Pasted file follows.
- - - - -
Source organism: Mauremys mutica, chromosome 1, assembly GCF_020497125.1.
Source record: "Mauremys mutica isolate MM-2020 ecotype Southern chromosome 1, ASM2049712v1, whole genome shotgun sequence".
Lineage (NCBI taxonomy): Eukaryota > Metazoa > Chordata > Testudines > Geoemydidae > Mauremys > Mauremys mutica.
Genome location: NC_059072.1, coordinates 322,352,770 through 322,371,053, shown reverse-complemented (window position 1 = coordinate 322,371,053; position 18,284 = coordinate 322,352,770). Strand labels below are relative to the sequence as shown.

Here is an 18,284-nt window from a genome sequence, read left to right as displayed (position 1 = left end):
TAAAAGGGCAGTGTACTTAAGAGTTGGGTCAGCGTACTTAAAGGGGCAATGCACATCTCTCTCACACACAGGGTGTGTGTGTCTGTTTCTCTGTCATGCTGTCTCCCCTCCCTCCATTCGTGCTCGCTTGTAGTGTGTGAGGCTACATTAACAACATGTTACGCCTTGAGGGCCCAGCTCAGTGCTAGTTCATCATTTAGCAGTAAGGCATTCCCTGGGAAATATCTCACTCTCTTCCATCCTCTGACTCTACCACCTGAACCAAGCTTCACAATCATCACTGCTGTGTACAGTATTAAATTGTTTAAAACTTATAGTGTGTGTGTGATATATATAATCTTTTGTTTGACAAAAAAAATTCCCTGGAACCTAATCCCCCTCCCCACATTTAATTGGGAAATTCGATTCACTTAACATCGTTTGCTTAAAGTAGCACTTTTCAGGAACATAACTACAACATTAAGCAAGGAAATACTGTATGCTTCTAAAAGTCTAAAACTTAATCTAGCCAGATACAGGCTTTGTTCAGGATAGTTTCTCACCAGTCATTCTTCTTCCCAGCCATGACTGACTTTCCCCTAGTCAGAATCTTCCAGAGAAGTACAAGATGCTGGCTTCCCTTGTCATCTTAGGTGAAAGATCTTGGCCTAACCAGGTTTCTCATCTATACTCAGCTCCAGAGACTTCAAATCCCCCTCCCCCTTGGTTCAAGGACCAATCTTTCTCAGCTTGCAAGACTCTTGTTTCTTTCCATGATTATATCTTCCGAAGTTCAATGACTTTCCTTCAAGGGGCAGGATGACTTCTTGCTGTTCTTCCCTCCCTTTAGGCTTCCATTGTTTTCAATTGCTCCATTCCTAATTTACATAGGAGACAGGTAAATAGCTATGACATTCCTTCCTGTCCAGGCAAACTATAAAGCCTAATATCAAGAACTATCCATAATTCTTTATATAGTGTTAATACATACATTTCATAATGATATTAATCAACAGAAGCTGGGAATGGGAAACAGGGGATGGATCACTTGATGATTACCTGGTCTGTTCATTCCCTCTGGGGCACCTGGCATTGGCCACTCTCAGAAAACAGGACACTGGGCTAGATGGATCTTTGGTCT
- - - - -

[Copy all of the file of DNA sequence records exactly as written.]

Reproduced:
Source organism: Mauremys mutica, chromosome 1, assembly GCF_020497125.1.
Source record: "Mauremys mutica isolate MM-2020 ecotype Southern chromosome 1, ASM2049712v1, whole genome shotgun sequence".
Lineage (NCBI taxonomy): Eukaryota > Metazoa > Chordata > Testudines > Geoemydidae > Mauremys > Mauremys mutica.
Genome location: NC_059072.1, coordinates 322,352,770 through 322,371,053, shown reverse-complemented (window position 1 = coordinate 322,371,053; position 18,284 = coordinate 322,352,770). Strand labels below are relative to the sequence as shown.

Here is an 18,284-nt window from a genome sequence, read left to right as displayed (position 1 = left end):
TAAAAGGGCAGTGTACTTAAGAGTTGGGTCAGCGTACTTAAAGGGGCAATGCACATCTCTCTCACACACAGGGTGTGTGTGTCTGTTTCTCTGTCATGCTGTCTCCCCTCCCTCCATTCGTGCTCGCTTGTAGTGTGTGAGGCTACATTAACAACATGTTACGCCTTGAGGGCCCAGCTCAGTGCTAGTTCATCATTTAGCAGTAAGGCATTCCCTGGGAAATATCTCACTCTCTTCCATCCTCTGACTCTACCACCTGAACCAAGCTTCACAATCATCACTGCTGTGTACAGTATTAAATTGTTTAAAACTTATAGTGTGTGTGTGATATATATAATCTTTTGTTTGACAAAAAAAATTCCCTGGAACCTAATCCCCCTCCCCACATTTAATTGGGAAATTCGATTCACTTAACATCGTTTGCTTAAAGTAGCACTTTTCAGGAACATAACTACAACATTAAGCAAGGAAATACTGTATGCTTCTAAAAGTCTAAAACTTAATCTAGCCAGATACAGGCTTTGTTCAGGATAGTTTCTCACCAGTCATTCTTCTTCCCAGCCATGACTGACTTTCCCCTAGTCAGAATCTTCCAGAGAAGTACAAGATGCTGGCTTCCCTTGTCATCTTAGGTGAAAGATCTTGGCCTAACCAGGTTTCTCATCTATACTCAGCTCCAGAGACTTCAAATCCCCCTCCCCCTTGGTTCAAGGACCAATCTTTCTCAGCTTGCAAGACTCTTGTTTCTTTCCATGATTATATCTTCCGAAGTTCAATGACTTTCCTTCAAGGGGCAGGATGACTTCTTGCTGTTCTTCCCTCCCTTTAGGCTTCCATTGTTTTCAATTGCTCCATTCCTAATTTACATAGGAGACAGGTAAATAGCTATGACATTCCTTCCTGTCCAGGCAAACTATAAAGCCTAATATCAAGAACTATCCATAATTCTTTATATAGTGTTAATACATACATTTCATAATGATATTAATCAACAGAAGCTGGGAATGGGAAACAGGGGATGGATCACTTGATGATTACCTGGTCTGTTCATTCCCTCTGGGGCACCTGGCATTGGCCACTCTCAGAAAACAGGACACTGGGCTAGATGGATCTTTGGTCT